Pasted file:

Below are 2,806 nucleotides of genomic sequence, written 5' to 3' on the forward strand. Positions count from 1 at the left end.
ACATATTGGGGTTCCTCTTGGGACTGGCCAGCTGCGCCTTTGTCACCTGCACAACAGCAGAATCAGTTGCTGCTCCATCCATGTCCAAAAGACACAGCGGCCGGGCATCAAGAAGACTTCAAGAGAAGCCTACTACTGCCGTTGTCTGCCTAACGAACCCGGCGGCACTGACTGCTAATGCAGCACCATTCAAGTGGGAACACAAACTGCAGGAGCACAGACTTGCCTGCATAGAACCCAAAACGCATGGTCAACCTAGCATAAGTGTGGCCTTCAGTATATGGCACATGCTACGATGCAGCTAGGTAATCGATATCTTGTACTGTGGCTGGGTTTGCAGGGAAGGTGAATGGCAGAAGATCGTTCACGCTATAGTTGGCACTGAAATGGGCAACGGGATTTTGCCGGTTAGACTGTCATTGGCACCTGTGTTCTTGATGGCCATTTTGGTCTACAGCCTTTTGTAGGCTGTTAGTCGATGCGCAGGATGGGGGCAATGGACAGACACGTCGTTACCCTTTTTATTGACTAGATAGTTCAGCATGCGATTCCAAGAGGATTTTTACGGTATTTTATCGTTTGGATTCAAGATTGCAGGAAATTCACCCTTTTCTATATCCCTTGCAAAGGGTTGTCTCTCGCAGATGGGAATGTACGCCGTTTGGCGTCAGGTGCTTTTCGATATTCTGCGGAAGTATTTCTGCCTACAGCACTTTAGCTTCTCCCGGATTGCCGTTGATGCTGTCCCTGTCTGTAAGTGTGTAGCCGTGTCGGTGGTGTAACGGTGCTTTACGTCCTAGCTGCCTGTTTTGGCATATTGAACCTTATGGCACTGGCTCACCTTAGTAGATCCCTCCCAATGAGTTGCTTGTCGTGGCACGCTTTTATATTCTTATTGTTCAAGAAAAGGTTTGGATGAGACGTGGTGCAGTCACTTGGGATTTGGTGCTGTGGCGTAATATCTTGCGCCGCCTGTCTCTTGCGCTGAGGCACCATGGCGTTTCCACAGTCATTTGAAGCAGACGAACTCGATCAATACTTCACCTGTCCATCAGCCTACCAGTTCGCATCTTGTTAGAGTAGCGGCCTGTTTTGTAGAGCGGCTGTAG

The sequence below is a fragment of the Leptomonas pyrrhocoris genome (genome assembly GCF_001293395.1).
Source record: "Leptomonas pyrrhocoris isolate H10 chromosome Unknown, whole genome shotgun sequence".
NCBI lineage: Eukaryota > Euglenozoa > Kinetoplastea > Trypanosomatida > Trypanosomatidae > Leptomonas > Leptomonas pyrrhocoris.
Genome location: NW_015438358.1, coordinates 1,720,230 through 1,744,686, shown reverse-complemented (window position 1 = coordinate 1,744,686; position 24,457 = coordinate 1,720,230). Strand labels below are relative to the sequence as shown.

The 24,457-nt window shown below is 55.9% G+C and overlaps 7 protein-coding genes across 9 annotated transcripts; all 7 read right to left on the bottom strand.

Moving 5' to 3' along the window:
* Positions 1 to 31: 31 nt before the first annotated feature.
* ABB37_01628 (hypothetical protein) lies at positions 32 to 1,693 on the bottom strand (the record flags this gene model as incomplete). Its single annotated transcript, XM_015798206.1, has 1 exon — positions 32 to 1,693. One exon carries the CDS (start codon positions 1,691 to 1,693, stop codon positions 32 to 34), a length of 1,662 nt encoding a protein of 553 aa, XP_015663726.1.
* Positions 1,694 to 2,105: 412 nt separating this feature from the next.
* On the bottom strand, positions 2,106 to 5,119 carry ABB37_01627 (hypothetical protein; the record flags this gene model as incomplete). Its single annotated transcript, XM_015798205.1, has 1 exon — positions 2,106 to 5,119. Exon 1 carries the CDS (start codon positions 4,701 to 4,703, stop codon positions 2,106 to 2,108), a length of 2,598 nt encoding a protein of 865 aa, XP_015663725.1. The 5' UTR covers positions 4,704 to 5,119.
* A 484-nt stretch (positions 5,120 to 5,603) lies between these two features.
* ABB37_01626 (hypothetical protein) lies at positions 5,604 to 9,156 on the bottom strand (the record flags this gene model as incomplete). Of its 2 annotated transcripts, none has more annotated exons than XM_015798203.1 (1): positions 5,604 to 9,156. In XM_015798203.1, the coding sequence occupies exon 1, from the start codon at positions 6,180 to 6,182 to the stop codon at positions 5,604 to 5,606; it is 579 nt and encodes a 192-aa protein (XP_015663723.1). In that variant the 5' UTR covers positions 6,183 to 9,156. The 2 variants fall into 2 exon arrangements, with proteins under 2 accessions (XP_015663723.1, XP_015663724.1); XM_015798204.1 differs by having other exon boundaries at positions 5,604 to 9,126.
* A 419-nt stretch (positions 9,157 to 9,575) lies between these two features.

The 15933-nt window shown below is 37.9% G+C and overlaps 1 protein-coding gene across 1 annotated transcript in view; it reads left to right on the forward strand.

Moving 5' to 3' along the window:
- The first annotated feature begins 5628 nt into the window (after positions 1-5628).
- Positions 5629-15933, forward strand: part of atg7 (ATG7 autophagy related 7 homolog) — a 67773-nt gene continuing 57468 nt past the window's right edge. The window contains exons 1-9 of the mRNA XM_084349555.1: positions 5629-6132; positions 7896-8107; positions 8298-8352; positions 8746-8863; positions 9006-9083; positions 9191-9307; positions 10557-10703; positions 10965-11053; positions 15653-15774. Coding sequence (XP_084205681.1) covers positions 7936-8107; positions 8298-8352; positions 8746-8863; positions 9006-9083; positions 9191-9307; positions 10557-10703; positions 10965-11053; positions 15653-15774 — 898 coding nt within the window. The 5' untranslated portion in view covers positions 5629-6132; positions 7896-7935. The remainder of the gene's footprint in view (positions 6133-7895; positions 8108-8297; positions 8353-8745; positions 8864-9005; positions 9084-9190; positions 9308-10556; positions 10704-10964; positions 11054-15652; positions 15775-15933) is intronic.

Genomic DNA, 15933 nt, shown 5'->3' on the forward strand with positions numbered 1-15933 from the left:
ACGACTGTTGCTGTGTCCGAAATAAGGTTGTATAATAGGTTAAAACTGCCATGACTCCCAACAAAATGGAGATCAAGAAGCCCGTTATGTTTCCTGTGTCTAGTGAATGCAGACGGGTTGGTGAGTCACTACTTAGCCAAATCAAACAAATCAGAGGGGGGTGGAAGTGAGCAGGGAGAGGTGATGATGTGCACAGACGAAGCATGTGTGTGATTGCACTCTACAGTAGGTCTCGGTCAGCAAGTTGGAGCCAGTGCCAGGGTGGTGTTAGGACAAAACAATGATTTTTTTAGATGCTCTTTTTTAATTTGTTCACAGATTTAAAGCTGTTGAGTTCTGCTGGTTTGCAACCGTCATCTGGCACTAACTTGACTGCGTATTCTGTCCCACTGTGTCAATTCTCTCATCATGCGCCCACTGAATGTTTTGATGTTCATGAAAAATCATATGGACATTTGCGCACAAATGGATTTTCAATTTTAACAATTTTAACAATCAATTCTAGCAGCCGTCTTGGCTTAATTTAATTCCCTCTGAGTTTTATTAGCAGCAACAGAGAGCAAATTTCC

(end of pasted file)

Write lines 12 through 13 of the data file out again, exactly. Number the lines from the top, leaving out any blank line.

* On the bottom strand, positions 2,106 to 5,119 carry ABB37_01627 (hypothetical protein; the record flags this gene model as incomplete). Its single annotated transcript, XM_015798205.1, has 1 exon — positions 2,106 to 5,119. Exon 1 carries the CDS (start codon positions 4,701 to 4,703, stop codon positions 2,106 to 2,108), a length of 2,598 nt encoding a protein of 865 aa, XP_015663725.1. The 5' UTR covers positions 4,704 to 5,119.
* A 484-nt stretch (positions 5,120 to 5,603) lies between these two features.